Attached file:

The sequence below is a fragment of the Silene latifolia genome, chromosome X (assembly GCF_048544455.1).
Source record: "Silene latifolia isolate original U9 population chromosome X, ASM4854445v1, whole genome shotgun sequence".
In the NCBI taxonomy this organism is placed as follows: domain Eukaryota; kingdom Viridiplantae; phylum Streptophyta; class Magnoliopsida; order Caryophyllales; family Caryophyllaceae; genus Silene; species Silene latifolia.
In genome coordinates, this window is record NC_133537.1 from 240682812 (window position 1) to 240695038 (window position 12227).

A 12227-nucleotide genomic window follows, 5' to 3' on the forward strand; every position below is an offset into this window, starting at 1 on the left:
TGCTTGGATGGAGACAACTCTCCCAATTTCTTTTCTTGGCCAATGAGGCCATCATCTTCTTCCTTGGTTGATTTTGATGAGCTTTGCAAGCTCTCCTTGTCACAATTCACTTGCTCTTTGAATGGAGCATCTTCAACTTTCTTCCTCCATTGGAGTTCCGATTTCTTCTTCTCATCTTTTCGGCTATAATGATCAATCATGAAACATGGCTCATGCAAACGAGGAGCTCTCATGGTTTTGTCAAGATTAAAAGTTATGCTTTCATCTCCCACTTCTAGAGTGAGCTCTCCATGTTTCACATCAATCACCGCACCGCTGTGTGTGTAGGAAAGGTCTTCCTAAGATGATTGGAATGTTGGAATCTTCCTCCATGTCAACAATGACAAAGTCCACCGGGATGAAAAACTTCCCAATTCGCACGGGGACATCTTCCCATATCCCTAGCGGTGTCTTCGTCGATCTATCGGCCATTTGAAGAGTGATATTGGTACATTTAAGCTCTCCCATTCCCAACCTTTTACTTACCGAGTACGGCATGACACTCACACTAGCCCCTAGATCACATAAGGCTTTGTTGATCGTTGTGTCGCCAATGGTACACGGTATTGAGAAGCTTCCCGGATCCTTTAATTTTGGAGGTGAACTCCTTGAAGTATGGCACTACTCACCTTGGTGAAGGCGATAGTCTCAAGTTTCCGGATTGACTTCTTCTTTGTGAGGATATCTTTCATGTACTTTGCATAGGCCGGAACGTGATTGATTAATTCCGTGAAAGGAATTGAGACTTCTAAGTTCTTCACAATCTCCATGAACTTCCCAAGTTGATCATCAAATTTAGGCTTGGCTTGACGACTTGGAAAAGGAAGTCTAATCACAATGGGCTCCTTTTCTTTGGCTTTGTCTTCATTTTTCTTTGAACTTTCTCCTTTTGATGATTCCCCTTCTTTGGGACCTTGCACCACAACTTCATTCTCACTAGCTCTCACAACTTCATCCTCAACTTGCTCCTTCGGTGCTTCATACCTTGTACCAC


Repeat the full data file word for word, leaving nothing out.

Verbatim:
The sequence below is a fragment of the Silene latifolia genome, chromosome X (assembly GCF_048544455.1).
Source record: "Silene latifolia isolate original U9 population chromosome X, ASM4854445v1, whole genome shotgun sequence".
In the NCBI taxonomy this organism is placed as follows: domain Eukaryota; kingdom Viridiplantae; phylum Streptophyta; class Magnoliopsida; order Caryophyllales; family Caryophyllaceae; genus Silene; species Silene latifolia.
In genome coordinates, this window is record NC_133537.1 from 240682812 (window position 1) to 240695038 (window position 12227).

A 12227-nucleotide genomic window follows, 5' to 3' on the forward strand; every position below is an offset into this window, starting at 1 on the left:
TGCTTGGATGGAGACAACTCTCCCAATTTCTTTTCTTGGCCAATGAGGCCATCATCTTCTTCCTTGGTTGATTTTGATGAGCTTTGCAAGCTCTCCTTGTCACAATTCACTTGCTCTTTGAATGGAGCATCTTCAACTTTCTTCCTCCATTGGAGTTCCGATTTCTTCTTCTCATCTTTTCGGCTATAATGATCAATCATGAAACATGGCTCATGCAAACGAGGAGCTCTCATGGTTTTGTCAAGATTAAAAGTTATGCTTTCATCTCCCACTTCTAGAGTGAGCTCTCCATGTTTCACATCAATCACCGCACCGCTGTGTGTGTAGGAAAGGTCTTCCTAAGATGATTGGAATGTTGGAATCTTCCTCCATGTCAACAATGACAAAGTCCACCGGGATGAAAAACTTCCCAATTCGCACGGGGACATCTTCCCATATCCCTAGCGGTGTCTTCGTCGATCTATCGGCCATTTGAAGAGTGATATTGGTACATTTAAGCTCTCCCATTCCCAACCTTTTACTTACCGAGTACGGCATGACACTCACACTAGCCCCTAGATCACATAAGGCTTTGTTGATCGTTGTGTCGCCAATGGTACACGGTATTGAGAAGCTTCCCGGATCCTTTAATTTTGGAGGTGAACTCCTTGAAGTATGGCACTACTCACCTTGGTGAAGGCGATAGTCTCAAGTTTCCGGATTGACTTCTTCTTTGTGAGGATATCTTTCATGTACTTTGCATAGGCCGGAACGTGATTGATTAATTCCGTGAAAGGAATTGAGACTTCTAAGTTCTTCACAATCTCCATGAACTTCCCAAGTTGATCATCAAATTTAGGCTTGGCTTGACGACTTGGAAAAGGAAGTCTAATCACAATGGGCTCCTTTTCTTTGGCTTTGTCTTCATTTTTCTTTGAACTTTCTCCTTTTGATGATTCCCCTTCTTTGGGACCTTGCACCACAACTTCATTCTCACTAGCTCTCACAACTTCATCCTCAACTTGCTCCTTCGGTGCTTCATACCTTGTACCAC